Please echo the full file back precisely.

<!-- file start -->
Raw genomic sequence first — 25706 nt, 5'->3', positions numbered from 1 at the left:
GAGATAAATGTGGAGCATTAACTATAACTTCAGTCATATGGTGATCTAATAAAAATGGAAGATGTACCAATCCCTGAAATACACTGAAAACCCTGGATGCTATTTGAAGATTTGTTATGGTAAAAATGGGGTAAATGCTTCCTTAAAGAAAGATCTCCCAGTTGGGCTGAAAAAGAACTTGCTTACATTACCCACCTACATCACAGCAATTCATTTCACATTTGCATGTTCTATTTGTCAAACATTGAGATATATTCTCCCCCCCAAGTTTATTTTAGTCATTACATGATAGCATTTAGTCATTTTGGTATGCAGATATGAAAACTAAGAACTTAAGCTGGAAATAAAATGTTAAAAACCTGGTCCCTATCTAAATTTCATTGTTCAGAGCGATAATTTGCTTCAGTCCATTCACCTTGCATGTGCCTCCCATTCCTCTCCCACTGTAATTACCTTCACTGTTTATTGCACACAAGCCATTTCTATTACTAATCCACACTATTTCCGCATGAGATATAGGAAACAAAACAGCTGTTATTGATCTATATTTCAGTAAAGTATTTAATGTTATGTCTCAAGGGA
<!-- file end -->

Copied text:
Raw genomic sequence first — 25706 nt, 5'->3', positions numbered from 1 at the left:
GAGATAAATGTGGAGCATTAACTATAACTTCAGTCATATGGTGATCTAATAAAAATGGAAGATGTACCAATCCCTGAAATACACTGAAAACCCTGGATGCTATTTGAAGATTTGTTATGGTAAAAATGGGGTAAATGCTTCCTTAAAGAAAGATCTCCCAGTTGGGCTGAAAAAGAACTTGCTTACATTACCCACCTACATCACAGCAATTCATTTCACATTTGCATGTTCTATTTGTCAAACATTGAGATATATTCTCCCCCCCAAGTTTATTTTAGTCATTACATGATAGCATTTAGTCATTTTGGTATGCAGATATGAAAACTAAGAACTTAAGCTGGAAATAAAATGTTAAAAACCTGGTCCCTATCTAAATTTCATTGTTCAGAGCGATAATTTGCTTCAGTCCATTCACCTTGCATGTGCCTCCCATTCCTCTCCCACTGTAATTACCTTCACTGTTTATTGCACACAAGCCATTTCTATTACTAATCCACACTATTTCCGCATGAGATATAGGAAACAAAACAGCTGTTATTGATCTATATTTCAGTAAAGTATTTAATGTTATGTCTCAAGGGA